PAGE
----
Johnson Tower 519, Pullman
I have been with WSU, in various capacities, for about 20 years. I joined the Department of Human Development in 1993 as a teacher educator for the Family and Consumer Sciences Education program. In addition to my roles within the department, I also manage the Washington Affiliate of Family, Career and Community Leaders of America.
- Ph.D. Department of Educational Leadership and Counseling Psychology, Washington State University
Research regarding the use of technology for collaborative learning.
- M.A. Department of Apparel, Merchandising, and Interior Design, Washington State University
Research in the area of apparel purchasing practices of adolescents.
- B.S. Home Economics Education, Minor – Speech Education, University of Wisconsin-Stout
- HD 101 Lifespan Human Development
- HD 204 Family Systems
- HD 302 Parent-Child Relationships
- HD 407 Supervise Teaching in Family and Consumer Sciences
- HD 479 Program Planning
- HD 480 Instructional Strategies
Family, Career and Community Leaders of America (FCCLA)
Through a grant from the Office of Superintendent of Public Instruction I manage the Washington Affiliate of the Family, Career and Community Leaders of America (FCCLA) student leadership organization. FCCLA is a high school organization tied to family and consumer sciences education. The students use programs and activities in the organization to demonstrate what they learn in family and consumer sciences. FCCLA provides many young students with opportunities to learn about themselves and their communities. Leadership skills are developed as students plan service activities, speeches, or lessons for peers and for community members.
Debbie Handy is currently analyzing data from four studies. The research topics include school violence, Family and Consumer Sciences teacher recruitment processes, and student success in distance education. The data have been collected over the past couple of years. Dr. Handy has worked on the collection of two sets of data regarding school violence. One study looks at students’ exposure to violence in the schools, homes, and communities. The second, spearheaded by a graduate student, examines the preferences high school students report for specified safety measures in their schools. The teacher recruitment project identifies the strategies current teachers use to encourage the pursuit of family and consumer sciences education as a career. The growth of distance education prompted the last area of study, comparing success of students who are campus-based and those who are distance students enrolled in a distance course.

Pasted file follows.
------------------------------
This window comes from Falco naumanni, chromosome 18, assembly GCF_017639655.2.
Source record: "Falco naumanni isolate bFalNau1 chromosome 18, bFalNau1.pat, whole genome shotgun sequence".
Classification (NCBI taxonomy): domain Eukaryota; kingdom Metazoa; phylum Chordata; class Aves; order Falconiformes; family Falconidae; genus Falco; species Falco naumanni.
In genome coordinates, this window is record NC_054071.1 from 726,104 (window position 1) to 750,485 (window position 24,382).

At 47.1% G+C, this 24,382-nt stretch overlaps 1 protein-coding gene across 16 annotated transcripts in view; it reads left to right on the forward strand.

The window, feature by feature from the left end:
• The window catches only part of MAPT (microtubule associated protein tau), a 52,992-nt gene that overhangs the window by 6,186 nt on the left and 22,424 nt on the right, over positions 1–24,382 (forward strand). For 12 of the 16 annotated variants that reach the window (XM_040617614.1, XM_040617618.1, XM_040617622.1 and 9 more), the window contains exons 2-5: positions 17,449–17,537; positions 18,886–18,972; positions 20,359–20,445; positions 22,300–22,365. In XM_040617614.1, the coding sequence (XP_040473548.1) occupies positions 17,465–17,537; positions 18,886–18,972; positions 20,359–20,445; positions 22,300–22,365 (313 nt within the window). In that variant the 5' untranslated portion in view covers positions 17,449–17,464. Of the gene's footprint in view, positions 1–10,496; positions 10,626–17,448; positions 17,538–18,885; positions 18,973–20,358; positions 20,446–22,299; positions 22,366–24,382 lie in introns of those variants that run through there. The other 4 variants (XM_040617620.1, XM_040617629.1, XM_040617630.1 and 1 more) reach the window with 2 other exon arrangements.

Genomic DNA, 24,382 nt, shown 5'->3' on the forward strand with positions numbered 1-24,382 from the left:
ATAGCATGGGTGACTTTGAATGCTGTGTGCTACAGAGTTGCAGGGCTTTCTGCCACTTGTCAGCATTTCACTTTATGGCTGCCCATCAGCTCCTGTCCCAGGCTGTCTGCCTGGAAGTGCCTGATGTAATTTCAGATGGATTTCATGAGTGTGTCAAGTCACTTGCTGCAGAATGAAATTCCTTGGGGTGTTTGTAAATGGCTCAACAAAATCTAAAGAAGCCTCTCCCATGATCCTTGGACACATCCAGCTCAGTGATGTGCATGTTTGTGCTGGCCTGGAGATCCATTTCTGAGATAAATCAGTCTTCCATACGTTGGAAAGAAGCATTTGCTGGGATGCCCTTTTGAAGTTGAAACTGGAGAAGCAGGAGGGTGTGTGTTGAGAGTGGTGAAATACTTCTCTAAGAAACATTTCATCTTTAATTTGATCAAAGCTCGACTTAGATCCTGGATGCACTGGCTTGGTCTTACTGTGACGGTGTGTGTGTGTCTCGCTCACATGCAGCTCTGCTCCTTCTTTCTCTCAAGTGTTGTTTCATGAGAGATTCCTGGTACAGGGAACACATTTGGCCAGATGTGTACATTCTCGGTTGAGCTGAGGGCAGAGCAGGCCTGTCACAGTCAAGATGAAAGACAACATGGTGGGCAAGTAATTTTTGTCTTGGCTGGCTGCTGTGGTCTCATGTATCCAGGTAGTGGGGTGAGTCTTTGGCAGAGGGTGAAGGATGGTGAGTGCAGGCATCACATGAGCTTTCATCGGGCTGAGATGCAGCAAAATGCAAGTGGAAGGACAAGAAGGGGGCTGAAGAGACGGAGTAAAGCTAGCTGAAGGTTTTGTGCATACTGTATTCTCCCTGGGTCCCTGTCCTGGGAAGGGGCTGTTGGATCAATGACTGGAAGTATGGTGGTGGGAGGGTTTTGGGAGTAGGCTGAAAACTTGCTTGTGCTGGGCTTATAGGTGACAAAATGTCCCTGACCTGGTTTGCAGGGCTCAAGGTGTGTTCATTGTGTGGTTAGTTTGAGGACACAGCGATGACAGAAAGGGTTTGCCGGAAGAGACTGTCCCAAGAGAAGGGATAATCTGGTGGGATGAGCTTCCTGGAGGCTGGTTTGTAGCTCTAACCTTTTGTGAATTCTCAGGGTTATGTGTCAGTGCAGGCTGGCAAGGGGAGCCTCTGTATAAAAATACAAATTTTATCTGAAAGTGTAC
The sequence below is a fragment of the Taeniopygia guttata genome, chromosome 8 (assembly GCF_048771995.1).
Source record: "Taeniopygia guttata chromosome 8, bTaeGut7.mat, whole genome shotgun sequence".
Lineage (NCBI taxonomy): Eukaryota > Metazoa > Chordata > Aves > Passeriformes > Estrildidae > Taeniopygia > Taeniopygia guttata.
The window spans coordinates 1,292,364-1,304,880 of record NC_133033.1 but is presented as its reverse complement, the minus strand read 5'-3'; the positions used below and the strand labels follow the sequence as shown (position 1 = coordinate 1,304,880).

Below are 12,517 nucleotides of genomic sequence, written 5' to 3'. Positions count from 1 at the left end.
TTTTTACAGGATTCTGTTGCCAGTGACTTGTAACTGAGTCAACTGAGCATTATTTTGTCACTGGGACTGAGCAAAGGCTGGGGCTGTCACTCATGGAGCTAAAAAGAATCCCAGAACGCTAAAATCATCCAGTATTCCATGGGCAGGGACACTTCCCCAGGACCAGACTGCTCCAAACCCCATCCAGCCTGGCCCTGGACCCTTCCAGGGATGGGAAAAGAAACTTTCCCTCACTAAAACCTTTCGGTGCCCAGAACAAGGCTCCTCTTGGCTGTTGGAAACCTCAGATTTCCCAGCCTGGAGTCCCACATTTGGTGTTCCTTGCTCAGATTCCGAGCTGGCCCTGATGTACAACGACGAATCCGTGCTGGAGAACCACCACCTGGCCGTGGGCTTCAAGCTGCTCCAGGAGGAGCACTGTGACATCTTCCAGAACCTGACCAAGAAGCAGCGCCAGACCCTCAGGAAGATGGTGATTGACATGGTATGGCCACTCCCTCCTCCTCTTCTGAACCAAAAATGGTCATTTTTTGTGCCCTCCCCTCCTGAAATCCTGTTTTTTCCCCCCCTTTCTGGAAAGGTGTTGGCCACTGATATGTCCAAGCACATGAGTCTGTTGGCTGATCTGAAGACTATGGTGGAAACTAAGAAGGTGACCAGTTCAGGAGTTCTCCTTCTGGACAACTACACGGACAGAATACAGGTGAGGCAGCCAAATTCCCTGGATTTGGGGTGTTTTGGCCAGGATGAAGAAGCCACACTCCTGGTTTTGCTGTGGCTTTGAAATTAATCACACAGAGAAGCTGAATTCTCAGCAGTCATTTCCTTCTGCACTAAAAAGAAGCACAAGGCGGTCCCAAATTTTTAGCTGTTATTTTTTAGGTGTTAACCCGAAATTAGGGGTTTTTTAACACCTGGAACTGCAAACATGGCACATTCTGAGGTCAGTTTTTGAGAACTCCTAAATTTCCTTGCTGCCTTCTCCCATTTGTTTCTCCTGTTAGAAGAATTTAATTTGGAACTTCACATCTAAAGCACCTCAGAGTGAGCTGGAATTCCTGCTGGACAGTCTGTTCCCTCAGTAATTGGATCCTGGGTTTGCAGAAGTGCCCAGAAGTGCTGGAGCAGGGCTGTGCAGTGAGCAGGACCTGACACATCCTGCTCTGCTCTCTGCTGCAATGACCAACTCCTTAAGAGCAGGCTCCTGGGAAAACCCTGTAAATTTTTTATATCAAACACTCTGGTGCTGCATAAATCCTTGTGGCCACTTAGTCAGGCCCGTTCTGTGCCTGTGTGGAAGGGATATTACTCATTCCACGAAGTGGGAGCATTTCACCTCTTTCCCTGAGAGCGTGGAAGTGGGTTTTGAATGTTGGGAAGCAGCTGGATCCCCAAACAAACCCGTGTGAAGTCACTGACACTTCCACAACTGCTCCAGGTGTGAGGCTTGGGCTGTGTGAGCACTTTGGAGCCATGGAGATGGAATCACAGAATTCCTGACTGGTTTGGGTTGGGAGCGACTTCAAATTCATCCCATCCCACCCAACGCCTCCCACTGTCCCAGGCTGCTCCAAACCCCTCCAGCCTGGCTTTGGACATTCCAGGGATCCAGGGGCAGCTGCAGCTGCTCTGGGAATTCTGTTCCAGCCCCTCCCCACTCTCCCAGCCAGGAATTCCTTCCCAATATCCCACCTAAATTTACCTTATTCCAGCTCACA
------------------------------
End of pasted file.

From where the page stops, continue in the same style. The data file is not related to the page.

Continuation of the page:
My primary advising responsibility is to work with students who wish to be Family and Consumer Sciences teachers. I also advise two student organizations: Kappa Omicron Nu, the Family and Consumer Sciences Honor Society, and the WSU State Officers of the Washington Association for Family and Consumer Sciences Student Unit.
I am married and mother of three boys, James, Jonathan, and Robert. My husband Tom is the owner and operator of the Old Post Office Wine Cellar and Gallery Wine Bar & Restaurant. Three boys keep us very busy. I enjoy spending time with my family, as well as sewing and reading.
Booren, L.M., Handy, D.J., & Power, T. (2011). Examining perceptions of school safety strategies, school climate, and violence. Youth Violence and Juvenile Justice, 9(2), 171-187.
Handy, D.J., Rodgers, K.B., & Wigen, T.A. (2011). Youth asset mapping: Showcasing youth empowerment and positive adult-youth partnerships. Journal of Family and Consumer Sciences, 103(1), 9-15
Handy, D.J. (in press). Computer-supported collaborative learning: A face-to-face application in an honors writing course. Communication Education/Scholarship of Teaching and Learning.
Handy, D.J., & Wyatt, M. (in press). Putting together the Family and Consumer Sciences curriculum puzzle: Washington’s response to changing educational standards. Journal of Family and Consumer Sciences.
Booren, L.M., & Handy, D.J., (2009). Students’ perceptions of the importance of school safety strategies: An introduction to the IPSS survey. Journal of School Violence, 8(3), 233-250.
Ancich, A., Boyden, D., Hahn, K., Ward, S., & Handy, D. (2006). Safety resources for the Family and Consumer Sciences Teacher. Ellensburg, WA: Family and Consumer Sciences Education Association.
Handy, D.J., & Wyatt, M. (2005). Family and Consumer Sciences curriculum: Learning a new process collaboratively. Journal of Family and Consumer Sciences, 97(1), 45-50.
Handy, D.J., (2004). Implementing the national standards in a local-autonomy state. Journal of Family and Consumer Sciences, 96(1), 48-49.
Handy, D.J. (2004). Developing student autonomy through technology. In M. Pickard & C. Wright (Eds.), Education and Technology Division e-yearbook (23rd ed.): Using Technology in FCS programs. Alexandria, VA: American Association of Family and Consumer Sciences.
Handy, D.J. (2004). What are you doing? FACSE The FACTS: Washington Family and Consumer Sciences Educators Newsletter, 26(2), 5.
Handy, D.J. (2007). Washington FCCLA Chapter Adviser Manual. Revised, July 2007.
Remaley, A.L., Handy, D.J., Orlich, D.O., Harder, R.J., Kauchak, D.P., Callahan, R.C., Gibson, H.W. (1999). Instructor’s guide/test item file. Lexington: D.C. Health & Co. Accompanies Teaching Strategies (5th edition). Lexington D.C. Health & Co.